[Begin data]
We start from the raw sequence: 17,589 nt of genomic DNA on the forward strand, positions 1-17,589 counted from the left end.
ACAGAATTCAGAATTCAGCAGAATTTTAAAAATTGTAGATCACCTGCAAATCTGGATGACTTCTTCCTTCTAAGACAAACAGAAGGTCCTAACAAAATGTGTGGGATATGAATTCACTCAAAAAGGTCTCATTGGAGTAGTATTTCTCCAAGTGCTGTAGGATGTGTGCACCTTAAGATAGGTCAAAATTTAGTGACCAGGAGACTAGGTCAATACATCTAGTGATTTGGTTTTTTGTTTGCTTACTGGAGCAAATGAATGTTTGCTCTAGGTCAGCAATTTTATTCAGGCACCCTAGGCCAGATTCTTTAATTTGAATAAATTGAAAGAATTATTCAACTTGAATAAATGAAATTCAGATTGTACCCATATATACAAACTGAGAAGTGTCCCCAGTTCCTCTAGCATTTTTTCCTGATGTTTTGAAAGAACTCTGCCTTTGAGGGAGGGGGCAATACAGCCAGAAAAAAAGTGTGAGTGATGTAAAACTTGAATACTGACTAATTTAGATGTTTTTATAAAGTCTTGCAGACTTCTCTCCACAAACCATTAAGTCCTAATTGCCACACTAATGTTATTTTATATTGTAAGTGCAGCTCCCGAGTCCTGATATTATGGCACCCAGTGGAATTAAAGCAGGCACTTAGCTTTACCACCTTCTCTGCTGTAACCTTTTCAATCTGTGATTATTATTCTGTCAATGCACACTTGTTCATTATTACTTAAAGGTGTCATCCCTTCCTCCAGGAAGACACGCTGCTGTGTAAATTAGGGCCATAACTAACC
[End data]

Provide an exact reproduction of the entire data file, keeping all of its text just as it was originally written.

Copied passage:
We start from the raw sequence: 17,589 nt of genomic DNA on the forward strand, positions 1-17,589 counted from the left end.
ACAGAATTCAGAATTCAGCAGAATTTTAAAAATTGTAGATCACCTGCAAATCTGGATGACTTCTTCCTTCTAAGACAAACAGAAGGTCCTAACAAAATGTGTGGGATATGAATTCACTCAAAAAGGTCTCATTGGAGTAGTATTTCTCCAAGTGCTGTAGGATGTGTGCACCTTAAGATAGGTCAAAATTTAGTGACCAGGAGACTAGGTCAATACATCTAGTGATTTGGTTTTTTGTTTGCTTACTGGAGCAAATGAATGTTTGCTCTAGGTCAGCAATTTTATTCAGGCACCCTAGGCCAGATTCTTTAATTTGAATAAATTGAAAGAATTATTCAACTTGAATAAATGAAATTCAGATTGTACCCATATATACAAACTGAGAAGTGTCCCCAGTTCCTCTAGCATTTTTTCCTGATGTTTTGAAAGAACTCTGCCTTTGAGGGAGGGGGCAATACAGCCAGAAAAAAAGTGTGAGTGATGTAAAACTTGAATACTGACTAATTTAGATGTTTTTATAAAGTCTTGCAGACTTCTCTCCACAAACCATTAAGTCCTAATTGCCACACTAATGTTATTTTATATTGTAAGTGCAGCTCCCGAGTCCTGATATTATGGCACCCAGTGGAATTAAAGCAGGCACTTAGCTTTACCACCTTCTCTGCTGTAACCTTTTCAATCTGTGATTATTATTCTGTCAATGCACACTTGTTCATTATTACTTAAAGGTGTCATCCCTTCCTCCAGGAAGACACGCTGCTGTGTAAATTAGGGCCATAACTAACC